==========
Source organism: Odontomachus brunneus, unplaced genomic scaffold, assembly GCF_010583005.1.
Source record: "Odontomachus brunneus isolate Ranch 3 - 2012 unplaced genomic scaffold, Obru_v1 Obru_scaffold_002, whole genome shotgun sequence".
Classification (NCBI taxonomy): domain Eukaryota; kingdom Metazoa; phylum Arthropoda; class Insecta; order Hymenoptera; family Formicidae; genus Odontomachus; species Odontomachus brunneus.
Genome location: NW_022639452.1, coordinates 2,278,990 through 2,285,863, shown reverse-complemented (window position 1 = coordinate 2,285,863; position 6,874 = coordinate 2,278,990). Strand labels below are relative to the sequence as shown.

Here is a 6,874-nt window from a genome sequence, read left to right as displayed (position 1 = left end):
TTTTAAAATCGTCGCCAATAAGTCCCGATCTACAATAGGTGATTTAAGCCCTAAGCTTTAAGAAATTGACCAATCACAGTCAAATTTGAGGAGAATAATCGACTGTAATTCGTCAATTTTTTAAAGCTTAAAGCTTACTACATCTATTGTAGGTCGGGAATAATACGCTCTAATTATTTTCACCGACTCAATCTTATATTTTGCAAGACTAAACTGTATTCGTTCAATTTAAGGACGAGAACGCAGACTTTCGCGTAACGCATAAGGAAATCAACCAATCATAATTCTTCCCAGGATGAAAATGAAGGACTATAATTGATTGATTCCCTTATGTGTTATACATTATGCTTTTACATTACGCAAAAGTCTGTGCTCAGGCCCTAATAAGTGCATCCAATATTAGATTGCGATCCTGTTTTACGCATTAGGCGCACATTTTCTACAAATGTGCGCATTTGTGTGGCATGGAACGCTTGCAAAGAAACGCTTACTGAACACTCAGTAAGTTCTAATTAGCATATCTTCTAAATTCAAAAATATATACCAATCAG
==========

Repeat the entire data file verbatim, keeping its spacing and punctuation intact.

Source organism: Odontomachus brunneus, unplaced genomic scaffold, assembly GCF_010583005.1.
Source record: "Odontomachus brunneus isolate Ranch 3 - 2012 unplaced genomic scaffold, Obru_v1 Obru_scaffold_002, whole genome shotgun sequence".
Classification (NCBI taxonomy): domain Eukaryota; kingdom Metazoa; phylum Arthropoda; class Insecta; order Hymenoptera; family Formicidae; genus Odontomachus; species Odontomachus brunneus.
Genome location: NW_022639452.1, coordinates 2,278,990 through 2,285,863, shown reverse-complemented (window position 1 = coordinate 2,285,863; position 6,874 = coordinate 2,278,990). Strand labels below are relative to the sequence as shown.

Here is a 6,874-nt window from a genome sequence, read left to right as displayed (position 1 = left end):
TTTTAAAATCGTCGCCAATAAGTCCCGATCTACAATAGGTGATTTAAGCCCTAAGCTTTAAGAAATTGACCAATCACAGTCAAATTTGAGGAGAATAATCGACTGTAATTCGTCAATTTTTTAAAGCTTAAAGCTTACTACATCTATTGTAGGTCGGGAATAATACGCTCTAATTATTTTCACCGACTCAATCTTATATTTTGCAAGACTAAACTGTATTCGTTCAATTTAAGGACGAGAACGCAGACTTTCGCGTAACGCATAAGGAAATCAACCAATCATAATTCTTCCCAGGATGAAAATGAAGGACTATAATTGATTGATTCCCTTATGTGTTATACATTATGCTTTTACATTACGCAAAAGTCTGTGCTCAGGCCCTAATAAGTGCATCCAATATTAGATTGCGATCCTGTTTTACGCATTAGGCGCACATTTTCTACAAATGTGCGCATTTGTGTGGCATGGAACGCTTGCAAAGAAACGCTTACTGAACACTCAGTAAGTTCTAATTAGCATATCTTCTAAATTCAAAAATATATACCAATCAG